EMR Training | Respiration and Artificial Ventilation| Chapter EMR-E12
EMR Training |Respiration and Artificial Ventilation | Chapter EMR-E12 begins with an introduction to the care of the subject. We subsequently explore in-depth the following topics
- Anatomy of the Respiratory System
- Physiology of Respiration
- Adequate and Inadequate Respiration Assessment
- Importance & Hazards of Oxygen
- Oxygen Therapy Equipment
- Administering Oxygen
- Differentiating Normal Ventilation from Positive Pressure Ventilation
- If you only want to take the online course for CME credit, you can pay here. The fee for online-only does NOT include a skills session nor (re)certification. Furthermore, you will receive a certificate for CME credit after successful completion of the course.
- This course is part of the EMR New Initial curriculum. Hence, if you sign up for EMR new Initial, you will be automatically enrolled in this course.
- To get credit for this course, you must watch all the lessons in their entirety, the course review, and pass the quiz at the end with a score of 75% or better.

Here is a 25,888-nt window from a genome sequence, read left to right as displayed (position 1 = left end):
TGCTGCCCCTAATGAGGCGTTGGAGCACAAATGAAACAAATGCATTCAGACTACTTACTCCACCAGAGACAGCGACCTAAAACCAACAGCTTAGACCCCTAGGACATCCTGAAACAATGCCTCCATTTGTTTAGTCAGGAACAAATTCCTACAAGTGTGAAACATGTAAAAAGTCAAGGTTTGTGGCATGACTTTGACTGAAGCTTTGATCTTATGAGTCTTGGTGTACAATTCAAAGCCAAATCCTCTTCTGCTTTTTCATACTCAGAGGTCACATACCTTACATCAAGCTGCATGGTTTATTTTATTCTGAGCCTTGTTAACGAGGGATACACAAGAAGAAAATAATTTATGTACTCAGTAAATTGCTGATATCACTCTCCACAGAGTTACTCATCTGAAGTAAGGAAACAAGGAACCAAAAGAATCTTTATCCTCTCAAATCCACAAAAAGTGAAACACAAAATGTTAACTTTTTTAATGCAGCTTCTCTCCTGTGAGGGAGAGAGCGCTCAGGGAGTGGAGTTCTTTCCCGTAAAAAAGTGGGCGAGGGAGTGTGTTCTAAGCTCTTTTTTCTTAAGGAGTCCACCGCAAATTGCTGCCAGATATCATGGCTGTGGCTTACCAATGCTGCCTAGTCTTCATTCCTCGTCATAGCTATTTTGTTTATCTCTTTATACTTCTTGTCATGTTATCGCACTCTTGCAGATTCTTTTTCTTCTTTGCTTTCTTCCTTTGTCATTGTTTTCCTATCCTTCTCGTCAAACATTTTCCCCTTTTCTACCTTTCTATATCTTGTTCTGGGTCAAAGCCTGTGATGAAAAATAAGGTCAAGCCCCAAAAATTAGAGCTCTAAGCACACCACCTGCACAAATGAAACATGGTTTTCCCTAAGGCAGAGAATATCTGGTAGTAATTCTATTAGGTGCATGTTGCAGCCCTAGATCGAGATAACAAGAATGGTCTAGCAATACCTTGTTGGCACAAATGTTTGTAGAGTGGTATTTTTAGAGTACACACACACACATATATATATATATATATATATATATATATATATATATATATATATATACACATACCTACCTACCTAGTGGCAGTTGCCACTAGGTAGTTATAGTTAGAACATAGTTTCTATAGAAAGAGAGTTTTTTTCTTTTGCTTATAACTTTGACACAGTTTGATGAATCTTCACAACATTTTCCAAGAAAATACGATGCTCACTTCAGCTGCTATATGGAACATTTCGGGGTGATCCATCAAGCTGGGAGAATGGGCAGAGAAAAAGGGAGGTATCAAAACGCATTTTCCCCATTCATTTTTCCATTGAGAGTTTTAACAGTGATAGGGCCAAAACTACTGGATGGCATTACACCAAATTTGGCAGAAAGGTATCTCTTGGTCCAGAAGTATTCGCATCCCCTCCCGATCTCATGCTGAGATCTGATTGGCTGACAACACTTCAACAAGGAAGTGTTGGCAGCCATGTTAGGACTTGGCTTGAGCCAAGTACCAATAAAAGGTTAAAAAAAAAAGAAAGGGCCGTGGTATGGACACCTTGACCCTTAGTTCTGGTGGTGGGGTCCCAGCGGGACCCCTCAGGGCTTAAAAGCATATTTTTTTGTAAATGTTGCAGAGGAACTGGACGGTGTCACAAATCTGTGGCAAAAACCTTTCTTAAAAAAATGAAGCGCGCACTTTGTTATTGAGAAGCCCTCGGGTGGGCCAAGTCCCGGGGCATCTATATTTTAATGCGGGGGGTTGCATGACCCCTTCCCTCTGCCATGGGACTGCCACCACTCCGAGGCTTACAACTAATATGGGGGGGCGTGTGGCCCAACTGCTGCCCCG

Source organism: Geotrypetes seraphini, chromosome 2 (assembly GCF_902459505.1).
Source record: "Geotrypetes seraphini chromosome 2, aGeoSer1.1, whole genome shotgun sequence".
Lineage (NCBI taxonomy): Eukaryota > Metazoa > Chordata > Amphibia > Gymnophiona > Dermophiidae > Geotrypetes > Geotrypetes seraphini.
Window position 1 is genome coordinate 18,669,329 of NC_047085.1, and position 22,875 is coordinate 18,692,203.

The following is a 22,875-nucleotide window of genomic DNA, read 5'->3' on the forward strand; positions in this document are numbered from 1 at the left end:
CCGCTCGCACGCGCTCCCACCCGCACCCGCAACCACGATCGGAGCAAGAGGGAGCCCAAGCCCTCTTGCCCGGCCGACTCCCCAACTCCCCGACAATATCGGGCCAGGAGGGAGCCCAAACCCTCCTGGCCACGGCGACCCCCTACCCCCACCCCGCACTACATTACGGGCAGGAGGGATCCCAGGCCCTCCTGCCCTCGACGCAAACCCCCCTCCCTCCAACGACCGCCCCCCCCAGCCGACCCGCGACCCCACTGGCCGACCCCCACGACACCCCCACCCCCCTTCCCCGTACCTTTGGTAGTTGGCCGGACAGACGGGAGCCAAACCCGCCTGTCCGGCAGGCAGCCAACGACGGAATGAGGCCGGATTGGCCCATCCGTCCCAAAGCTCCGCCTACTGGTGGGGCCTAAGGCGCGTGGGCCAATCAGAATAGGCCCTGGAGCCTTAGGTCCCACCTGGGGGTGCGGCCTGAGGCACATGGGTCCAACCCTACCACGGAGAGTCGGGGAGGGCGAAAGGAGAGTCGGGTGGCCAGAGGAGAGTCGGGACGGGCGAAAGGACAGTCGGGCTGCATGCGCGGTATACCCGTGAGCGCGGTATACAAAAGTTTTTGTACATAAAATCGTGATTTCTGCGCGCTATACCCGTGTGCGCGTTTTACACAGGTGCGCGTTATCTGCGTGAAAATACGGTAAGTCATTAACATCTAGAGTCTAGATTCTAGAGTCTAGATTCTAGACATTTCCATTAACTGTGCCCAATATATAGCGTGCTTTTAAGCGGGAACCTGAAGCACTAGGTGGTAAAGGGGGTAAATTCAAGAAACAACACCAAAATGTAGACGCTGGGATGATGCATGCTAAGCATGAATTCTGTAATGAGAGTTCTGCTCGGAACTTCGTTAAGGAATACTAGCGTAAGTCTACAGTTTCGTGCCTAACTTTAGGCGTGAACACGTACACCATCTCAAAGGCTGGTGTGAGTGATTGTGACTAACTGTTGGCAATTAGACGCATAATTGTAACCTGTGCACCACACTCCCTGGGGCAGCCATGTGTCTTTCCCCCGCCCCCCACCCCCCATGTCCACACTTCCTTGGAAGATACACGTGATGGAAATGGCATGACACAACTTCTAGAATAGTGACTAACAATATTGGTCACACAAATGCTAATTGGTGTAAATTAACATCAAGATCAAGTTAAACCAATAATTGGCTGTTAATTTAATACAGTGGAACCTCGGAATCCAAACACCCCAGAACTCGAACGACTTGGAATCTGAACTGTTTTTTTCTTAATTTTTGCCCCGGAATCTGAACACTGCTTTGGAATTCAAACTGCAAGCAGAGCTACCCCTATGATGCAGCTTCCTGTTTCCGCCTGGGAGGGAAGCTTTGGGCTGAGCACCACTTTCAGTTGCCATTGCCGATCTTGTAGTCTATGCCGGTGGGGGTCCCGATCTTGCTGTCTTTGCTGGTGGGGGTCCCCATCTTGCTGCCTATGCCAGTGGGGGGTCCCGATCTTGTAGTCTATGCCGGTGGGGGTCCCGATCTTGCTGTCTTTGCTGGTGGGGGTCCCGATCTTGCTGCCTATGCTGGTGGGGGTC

Excerpts from Respiration and Artificial Ventilation
While treating a responsive patient:
- If the patient speaks, the airway is functional but may still be at risk. Foreign body or substances in the mouth may impair the airway and must be removed using finger sweep to remove solid objects. Suction machines can be helpful in removing secretions. Determine if there is a complete obstruction or partial obstruction. Abdominal thrusts are the most effective method for clearing the airway.
- If the upper airway becomes narrowed, inspiration may produce a high-pitched whistling sound known as stridor. Look for foreign body obstruction, swelling or trauma.
- Airway patency must be continually reassessed.
- Assess for normal or abnormal breathing in adults based on the previously discussed rate issues, noisy breathing (snoring, gurgling, crowing, wheezing, and stridor), and effort of breathing.
- Encourage the responsive patient to cough.
Do not interfere with the patient’s efforts to clear the airway.